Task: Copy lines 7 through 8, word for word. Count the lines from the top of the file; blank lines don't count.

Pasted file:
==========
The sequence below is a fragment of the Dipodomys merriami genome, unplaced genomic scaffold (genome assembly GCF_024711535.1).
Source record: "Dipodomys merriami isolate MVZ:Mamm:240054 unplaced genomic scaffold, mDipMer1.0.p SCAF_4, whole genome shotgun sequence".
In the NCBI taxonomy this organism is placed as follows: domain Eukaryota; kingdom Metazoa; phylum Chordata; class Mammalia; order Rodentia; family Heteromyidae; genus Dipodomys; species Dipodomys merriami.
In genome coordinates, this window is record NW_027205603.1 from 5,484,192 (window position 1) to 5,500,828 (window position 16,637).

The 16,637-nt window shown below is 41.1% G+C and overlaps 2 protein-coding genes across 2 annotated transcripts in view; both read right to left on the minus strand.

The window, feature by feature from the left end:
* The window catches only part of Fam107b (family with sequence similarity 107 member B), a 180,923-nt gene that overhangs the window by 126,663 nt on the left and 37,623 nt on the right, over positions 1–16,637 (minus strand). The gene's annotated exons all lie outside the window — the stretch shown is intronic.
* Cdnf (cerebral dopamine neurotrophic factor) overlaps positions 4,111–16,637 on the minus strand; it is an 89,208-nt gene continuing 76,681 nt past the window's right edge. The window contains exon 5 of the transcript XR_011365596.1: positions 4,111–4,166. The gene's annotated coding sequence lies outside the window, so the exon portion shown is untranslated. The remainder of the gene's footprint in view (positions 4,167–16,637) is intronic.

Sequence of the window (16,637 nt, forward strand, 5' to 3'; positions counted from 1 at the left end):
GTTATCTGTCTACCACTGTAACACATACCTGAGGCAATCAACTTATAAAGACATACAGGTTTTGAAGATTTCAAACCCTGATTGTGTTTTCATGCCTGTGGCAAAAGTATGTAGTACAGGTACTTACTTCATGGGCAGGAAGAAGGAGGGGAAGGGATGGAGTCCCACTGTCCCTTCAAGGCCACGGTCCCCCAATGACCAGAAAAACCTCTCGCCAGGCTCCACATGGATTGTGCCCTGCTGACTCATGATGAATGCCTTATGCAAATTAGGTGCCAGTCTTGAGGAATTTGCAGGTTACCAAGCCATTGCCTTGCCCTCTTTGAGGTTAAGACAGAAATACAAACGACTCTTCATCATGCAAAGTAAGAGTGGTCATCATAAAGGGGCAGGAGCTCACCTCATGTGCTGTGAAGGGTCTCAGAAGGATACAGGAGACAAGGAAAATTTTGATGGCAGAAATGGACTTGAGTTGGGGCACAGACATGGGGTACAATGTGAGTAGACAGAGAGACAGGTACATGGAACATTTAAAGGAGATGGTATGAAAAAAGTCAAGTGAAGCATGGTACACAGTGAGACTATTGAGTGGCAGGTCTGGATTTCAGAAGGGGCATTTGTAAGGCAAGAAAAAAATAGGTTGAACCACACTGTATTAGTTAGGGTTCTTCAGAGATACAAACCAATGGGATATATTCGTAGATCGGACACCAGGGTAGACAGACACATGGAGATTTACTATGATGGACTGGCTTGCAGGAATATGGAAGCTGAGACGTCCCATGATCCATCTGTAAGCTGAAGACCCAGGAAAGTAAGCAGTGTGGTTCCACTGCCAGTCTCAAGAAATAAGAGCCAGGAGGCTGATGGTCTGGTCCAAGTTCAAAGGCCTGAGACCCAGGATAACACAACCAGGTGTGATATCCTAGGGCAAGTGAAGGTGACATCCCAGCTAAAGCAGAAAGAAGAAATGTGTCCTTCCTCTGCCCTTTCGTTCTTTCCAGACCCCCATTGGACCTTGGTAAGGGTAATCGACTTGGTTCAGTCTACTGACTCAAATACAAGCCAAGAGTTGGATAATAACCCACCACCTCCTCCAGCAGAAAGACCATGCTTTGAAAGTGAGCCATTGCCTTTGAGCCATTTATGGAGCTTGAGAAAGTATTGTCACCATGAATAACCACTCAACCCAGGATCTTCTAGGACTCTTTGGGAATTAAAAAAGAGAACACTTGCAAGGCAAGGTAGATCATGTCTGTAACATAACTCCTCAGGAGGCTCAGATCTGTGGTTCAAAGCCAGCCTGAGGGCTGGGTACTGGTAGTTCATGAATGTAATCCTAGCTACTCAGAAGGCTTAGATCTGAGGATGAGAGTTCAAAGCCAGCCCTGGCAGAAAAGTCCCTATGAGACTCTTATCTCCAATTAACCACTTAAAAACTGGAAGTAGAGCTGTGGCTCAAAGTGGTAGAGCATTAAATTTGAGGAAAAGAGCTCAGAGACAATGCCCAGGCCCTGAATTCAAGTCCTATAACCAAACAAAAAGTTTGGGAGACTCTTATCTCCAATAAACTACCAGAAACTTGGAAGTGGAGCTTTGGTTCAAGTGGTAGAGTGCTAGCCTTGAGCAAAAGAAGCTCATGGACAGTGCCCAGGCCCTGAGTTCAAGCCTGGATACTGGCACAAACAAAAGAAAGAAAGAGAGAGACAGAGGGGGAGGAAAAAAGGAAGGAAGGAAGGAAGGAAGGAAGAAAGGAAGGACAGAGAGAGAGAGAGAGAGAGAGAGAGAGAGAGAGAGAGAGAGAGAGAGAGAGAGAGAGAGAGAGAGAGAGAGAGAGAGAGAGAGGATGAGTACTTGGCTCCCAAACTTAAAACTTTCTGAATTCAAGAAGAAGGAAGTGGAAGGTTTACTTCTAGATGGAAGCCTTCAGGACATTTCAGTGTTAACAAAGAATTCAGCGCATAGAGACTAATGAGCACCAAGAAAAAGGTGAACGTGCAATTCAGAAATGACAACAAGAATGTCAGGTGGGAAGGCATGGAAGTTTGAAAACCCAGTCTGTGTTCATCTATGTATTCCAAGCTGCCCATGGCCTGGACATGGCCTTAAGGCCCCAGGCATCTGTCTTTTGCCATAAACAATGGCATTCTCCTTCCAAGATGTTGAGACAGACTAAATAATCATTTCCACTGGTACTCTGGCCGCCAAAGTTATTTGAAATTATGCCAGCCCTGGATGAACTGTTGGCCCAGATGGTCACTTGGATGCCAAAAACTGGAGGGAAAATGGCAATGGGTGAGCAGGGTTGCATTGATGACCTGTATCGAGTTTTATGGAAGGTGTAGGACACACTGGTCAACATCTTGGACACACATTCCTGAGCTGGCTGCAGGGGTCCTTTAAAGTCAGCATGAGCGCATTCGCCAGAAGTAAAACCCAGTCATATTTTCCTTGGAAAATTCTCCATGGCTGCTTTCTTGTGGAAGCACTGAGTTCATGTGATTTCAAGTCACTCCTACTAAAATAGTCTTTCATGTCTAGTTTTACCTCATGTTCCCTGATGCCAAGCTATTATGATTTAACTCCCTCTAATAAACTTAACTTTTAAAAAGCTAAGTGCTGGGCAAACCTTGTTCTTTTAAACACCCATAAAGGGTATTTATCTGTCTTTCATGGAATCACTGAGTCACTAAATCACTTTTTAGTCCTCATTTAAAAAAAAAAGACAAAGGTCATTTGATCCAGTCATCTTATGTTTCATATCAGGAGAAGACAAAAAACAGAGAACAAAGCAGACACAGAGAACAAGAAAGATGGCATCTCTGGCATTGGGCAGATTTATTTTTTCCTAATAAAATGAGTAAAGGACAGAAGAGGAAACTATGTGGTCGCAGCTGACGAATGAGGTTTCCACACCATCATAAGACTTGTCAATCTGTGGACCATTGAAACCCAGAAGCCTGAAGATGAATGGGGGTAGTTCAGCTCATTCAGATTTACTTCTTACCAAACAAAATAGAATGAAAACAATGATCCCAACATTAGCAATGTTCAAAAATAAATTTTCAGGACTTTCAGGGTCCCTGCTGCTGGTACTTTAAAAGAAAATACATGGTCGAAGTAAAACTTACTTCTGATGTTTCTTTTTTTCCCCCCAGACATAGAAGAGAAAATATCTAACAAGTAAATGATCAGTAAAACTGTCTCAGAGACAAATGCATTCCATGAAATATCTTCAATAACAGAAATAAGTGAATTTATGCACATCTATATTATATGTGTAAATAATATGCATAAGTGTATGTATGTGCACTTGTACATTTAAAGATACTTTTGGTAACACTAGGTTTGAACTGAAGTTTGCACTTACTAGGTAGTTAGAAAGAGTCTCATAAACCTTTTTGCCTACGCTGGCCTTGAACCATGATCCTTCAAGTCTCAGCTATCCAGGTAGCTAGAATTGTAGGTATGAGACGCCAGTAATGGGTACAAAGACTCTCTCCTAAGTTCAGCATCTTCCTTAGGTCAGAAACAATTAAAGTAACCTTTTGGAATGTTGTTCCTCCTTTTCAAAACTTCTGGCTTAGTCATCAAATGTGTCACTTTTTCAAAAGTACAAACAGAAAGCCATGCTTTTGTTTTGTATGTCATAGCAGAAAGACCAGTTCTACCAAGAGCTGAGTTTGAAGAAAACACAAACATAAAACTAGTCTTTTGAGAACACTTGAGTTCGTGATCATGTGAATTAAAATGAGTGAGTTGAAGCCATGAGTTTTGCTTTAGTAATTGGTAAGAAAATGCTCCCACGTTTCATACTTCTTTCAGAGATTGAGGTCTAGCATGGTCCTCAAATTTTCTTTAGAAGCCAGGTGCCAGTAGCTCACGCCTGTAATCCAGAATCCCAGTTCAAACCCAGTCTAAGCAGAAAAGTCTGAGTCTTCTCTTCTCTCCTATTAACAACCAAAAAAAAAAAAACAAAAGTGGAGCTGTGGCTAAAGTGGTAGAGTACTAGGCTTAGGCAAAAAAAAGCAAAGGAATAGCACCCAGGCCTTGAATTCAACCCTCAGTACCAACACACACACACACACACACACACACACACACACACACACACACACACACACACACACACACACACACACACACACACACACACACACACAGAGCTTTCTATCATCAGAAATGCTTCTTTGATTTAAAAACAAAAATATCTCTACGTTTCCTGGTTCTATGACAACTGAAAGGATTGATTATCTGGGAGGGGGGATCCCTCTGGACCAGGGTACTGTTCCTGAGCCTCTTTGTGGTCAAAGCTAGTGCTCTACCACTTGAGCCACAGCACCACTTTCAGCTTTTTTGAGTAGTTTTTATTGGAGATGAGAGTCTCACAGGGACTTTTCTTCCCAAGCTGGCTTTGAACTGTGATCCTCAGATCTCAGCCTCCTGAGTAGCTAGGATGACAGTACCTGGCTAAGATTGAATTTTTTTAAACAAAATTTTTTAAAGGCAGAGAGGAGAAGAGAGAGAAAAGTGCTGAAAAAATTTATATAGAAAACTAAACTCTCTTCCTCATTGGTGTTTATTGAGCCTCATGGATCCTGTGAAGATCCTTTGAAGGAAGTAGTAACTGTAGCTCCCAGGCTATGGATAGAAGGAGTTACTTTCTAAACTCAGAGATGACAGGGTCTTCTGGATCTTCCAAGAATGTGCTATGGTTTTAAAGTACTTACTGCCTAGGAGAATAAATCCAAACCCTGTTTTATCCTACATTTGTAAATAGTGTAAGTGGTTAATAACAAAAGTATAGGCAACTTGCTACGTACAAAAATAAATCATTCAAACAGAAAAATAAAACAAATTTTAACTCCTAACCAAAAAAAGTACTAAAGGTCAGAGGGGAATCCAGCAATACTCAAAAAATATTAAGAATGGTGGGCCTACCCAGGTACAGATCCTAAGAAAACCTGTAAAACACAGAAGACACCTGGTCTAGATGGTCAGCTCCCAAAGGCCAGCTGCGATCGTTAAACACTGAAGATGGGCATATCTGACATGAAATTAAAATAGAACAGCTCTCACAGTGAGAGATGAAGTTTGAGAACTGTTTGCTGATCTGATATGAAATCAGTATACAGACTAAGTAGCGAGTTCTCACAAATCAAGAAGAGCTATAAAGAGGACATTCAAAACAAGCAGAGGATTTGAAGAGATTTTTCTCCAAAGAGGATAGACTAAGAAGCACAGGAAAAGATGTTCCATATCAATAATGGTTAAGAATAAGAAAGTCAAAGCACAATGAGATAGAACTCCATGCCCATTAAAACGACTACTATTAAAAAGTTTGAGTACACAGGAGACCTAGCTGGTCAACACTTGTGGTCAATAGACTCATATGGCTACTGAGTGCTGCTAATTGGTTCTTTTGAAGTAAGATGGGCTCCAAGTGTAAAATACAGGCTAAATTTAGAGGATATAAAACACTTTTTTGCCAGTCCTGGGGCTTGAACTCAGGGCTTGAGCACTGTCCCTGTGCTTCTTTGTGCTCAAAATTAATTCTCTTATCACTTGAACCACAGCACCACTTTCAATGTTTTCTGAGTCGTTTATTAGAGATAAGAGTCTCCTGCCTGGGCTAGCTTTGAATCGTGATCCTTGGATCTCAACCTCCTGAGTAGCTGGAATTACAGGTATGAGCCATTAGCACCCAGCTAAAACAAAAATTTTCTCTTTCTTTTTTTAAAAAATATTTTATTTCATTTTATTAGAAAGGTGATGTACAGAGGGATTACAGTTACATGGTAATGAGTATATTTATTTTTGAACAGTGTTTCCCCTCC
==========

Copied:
* The window catches only part of Fam107b (family with sequence similarity 107 member B), a 180,923-nt gene that overhangs the window by 126,663 nt on the left and 37,623 nt on the right, over positions 1–16,637 (minus strand). The gene's annotated exons all lie outside the window — the stretch shown is intronic.
* Cdnf (cerebral dopamine neurotrophic factor) overlaps positions 4,111–16,637 on the minus strand; it is an 89,208-nt gene continuing 76,681 nt past the window's right edge. The window contains exon 5 of the transcript XR_011365596.1: positions 4,111–4,166. The gene's annotated coding sequence lies outside the window, so the exon portion shown is untranslated. The remainder of the gene's footprint in view (positions 4,167–16,637) is intronic.